Teach Yourself SQL in 24 Hours


COMPUTER BOOK REVIEW
 
361 words

Title: Teach Yourself SQL in 24 Hours; Ryan K. Stephens & Ronald R. Plew;
Sams Publishing; ISBN: 0-672-31245-X; Paperback; 384 pages; US$24.99,
CAN$35.95, UK22.95

Reviewer: Peter B. MacIntyre, "Teach Yourself SQL in 24 Hours is a great
little book that covers all the bases offering suitable examples, chapter
summaries, and quizzes. It is an excellent vehicle to get started with; one
on which a firm foundation in the world of SQL can be established."

SQL (Structured Query Language) from top to bottom.

The world of SQL (Structured Query Language, also pronounced "see-quel")
can be an intimidating place for the unfamiliar. Some of the older
programmers who are still making the transition to newer technologies, and
the "newbies" alike will have a similar challenge in mastering this newer
technology. The book Teach Yourself SQL in 24 Hours is an excellent primer
for mastering the relational database model and all its intricacies.

The authors, who seem to have excellent credentials, take the reader from
the foundation and definition of the technology right through to the more
complex queries that can be accomplished in the SQL arena. Topics like
basic concepts, database design, building effective queries, building
sophisticated queries, performance tuning, user and security management,
data structures, and advanced tips for real-world use are all covered in a
progressive manner throughout the book.

Since SQL itself only has its manifestations in company products, the
authors had a challenging task attempting to generalize the lessons in a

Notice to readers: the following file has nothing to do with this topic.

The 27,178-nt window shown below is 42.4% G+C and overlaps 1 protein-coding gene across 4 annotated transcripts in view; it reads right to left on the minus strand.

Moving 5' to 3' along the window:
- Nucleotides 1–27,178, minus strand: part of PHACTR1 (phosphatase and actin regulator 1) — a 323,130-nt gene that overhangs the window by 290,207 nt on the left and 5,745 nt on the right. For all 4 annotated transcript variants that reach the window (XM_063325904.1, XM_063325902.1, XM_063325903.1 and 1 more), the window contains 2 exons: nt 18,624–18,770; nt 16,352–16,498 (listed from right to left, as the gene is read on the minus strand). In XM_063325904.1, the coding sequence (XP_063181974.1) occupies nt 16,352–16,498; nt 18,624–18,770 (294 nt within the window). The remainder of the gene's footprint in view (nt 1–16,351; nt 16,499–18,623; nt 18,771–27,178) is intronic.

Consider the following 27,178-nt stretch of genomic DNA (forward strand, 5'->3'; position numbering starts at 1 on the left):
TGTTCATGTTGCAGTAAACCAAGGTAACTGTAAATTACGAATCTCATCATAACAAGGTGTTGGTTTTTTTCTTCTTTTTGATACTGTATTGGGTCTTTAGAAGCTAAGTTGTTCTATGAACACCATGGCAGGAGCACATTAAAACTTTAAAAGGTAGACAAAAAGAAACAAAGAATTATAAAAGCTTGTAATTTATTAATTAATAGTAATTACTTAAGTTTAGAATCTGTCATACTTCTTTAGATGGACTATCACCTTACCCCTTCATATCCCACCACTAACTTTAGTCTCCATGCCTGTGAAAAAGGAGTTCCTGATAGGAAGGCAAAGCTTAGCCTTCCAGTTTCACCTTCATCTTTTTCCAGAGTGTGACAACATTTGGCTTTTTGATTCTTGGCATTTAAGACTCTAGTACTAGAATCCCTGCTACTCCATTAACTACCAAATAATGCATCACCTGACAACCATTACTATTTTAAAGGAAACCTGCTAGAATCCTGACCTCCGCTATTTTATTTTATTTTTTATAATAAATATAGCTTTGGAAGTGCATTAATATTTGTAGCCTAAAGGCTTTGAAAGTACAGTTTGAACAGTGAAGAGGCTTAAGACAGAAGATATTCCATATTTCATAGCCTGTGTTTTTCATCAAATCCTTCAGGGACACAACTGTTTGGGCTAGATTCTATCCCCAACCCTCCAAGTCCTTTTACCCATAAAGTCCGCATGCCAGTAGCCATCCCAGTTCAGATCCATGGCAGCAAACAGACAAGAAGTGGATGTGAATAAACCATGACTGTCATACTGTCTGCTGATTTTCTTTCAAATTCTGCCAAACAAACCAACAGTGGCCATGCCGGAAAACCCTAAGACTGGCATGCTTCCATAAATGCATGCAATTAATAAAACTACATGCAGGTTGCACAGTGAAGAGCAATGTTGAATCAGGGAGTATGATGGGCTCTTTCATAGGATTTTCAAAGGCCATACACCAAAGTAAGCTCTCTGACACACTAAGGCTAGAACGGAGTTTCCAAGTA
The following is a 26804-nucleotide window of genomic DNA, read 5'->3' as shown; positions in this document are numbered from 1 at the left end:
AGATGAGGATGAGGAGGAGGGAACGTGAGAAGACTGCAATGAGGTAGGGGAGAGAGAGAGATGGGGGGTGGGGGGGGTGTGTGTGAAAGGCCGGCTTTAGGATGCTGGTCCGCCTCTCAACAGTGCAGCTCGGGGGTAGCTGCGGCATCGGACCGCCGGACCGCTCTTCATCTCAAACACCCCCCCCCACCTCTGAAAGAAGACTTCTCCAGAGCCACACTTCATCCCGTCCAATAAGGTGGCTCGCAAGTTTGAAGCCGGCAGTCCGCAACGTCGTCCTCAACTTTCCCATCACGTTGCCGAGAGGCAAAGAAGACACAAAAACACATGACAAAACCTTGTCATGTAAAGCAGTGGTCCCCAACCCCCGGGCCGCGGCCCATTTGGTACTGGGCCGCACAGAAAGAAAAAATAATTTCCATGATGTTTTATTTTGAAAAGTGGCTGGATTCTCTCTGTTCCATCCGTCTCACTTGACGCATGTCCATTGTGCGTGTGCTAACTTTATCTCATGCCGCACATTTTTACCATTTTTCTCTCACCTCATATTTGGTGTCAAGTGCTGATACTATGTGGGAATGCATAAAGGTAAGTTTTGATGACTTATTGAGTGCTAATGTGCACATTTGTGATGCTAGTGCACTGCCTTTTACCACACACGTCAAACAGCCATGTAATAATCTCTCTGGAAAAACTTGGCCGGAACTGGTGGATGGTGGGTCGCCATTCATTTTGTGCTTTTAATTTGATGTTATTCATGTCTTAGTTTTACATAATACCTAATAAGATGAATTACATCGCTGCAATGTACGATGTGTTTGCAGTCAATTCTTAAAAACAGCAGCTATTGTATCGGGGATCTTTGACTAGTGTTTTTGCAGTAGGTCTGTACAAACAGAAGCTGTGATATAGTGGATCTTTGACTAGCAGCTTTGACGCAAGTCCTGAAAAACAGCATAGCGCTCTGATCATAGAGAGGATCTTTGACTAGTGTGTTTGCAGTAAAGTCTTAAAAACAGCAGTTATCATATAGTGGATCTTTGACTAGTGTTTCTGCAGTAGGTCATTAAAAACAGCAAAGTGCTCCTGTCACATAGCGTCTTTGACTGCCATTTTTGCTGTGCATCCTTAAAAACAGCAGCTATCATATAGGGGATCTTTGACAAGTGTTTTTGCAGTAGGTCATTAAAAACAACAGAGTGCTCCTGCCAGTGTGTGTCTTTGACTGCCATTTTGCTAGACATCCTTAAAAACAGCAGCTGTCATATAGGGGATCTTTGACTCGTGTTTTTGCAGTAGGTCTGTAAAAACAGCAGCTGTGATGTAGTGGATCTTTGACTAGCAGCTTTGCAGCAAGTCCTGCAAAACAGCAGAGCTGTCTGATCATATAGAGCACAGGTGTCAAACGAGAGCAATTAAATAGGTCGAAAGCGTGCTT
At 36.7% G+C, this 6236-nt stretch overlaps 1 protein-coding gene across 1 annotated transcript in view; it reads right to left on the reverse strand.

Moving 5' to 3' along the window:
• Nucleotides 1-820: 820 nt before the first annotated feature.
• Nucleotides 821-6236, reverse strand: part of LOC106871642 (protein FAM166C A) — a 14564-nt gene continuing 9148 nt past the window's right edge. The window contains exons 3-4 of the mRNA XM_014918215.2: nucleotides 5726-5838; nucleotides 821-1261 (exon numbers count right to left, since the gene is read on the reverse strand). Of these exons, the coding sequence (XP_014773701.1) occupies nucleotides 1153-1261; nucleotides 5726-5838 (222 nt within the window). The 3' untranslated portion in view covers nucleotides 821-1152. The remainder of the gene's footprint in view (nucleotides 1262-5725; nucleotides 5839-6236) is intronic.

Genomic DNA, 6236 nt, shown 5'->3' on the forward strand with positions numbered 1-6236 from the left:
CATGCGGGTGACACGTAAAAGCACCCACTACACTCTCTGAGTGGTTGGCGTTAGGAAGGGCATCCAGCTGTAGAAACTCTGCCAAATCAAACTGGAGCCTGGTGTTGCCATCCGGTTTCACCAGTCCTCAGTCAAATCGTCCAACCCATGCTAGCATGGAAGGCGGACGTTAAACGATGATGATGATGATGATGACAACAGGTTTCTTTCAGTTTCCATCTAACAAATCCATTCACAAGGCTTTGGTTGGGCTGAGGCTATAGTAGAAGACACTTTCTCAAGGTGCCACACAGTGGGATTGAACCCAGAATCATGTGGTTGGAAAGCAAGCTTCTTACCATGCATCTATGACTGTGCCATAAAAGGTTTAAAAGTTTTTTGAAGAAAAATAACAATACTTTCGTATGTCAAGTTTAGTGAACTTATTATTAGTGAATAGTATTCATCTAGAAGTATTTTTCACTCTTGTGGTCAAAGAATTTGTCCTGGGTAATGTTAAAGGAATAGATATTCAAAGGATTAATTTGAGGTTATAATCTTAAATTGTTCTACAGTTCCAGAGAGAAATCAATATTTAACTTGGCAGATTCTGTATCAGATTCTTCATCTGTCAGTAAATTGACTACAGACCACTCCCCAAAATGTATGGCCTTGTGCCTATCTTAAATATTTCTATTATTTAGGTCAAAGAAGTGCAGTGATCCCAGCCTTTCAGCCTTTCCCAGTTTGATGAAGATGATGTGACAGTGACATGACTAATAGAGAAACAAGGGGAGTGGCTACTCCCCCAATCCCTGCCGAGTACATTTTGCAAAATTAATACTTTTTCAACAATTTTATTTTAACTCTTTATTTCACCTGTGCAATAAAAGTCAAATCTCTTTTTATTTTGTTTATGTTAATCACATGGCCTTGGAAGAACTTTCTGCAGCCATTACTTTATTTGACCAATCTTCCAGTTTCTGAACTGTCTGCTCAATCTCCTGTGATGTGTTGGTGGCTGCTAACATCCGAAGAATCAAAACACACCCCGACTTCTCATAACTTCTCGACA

way that could be useful to all readers on all computer platforms. Since
ORACLE, SYBASE, Computer Associates, and Microsoft (to name a few vendors)
all have their own "flavors" of SQL, the lessons (chapters) concentrated
on what was common to the major vendor products (ANSI SQL) with frequent
reminders and notes about the sometime subtle differences.

The structure of the book was designed to cover a particular subject in
about an hour, some of the sections however could be completed in half the
allotted time. There seemed to be a shortage of material and examples that
could have been better developed giving the reader a better handle on the
topics covered. The summaries, questions, and quizzes at the end of each of the 
chapters were good review material in general, but it also seemed that there
was a page count quota that was being considered as opposed to the quality
of the lesson material.

Teach Yourself SQL in 24 Hours is a great little book that covers all the
bases offering suitable examples, chapter summaries, and quizzes. It is an
excellent vehicle to get started with; one on which a firm foundation in
the world of SQL can be established.


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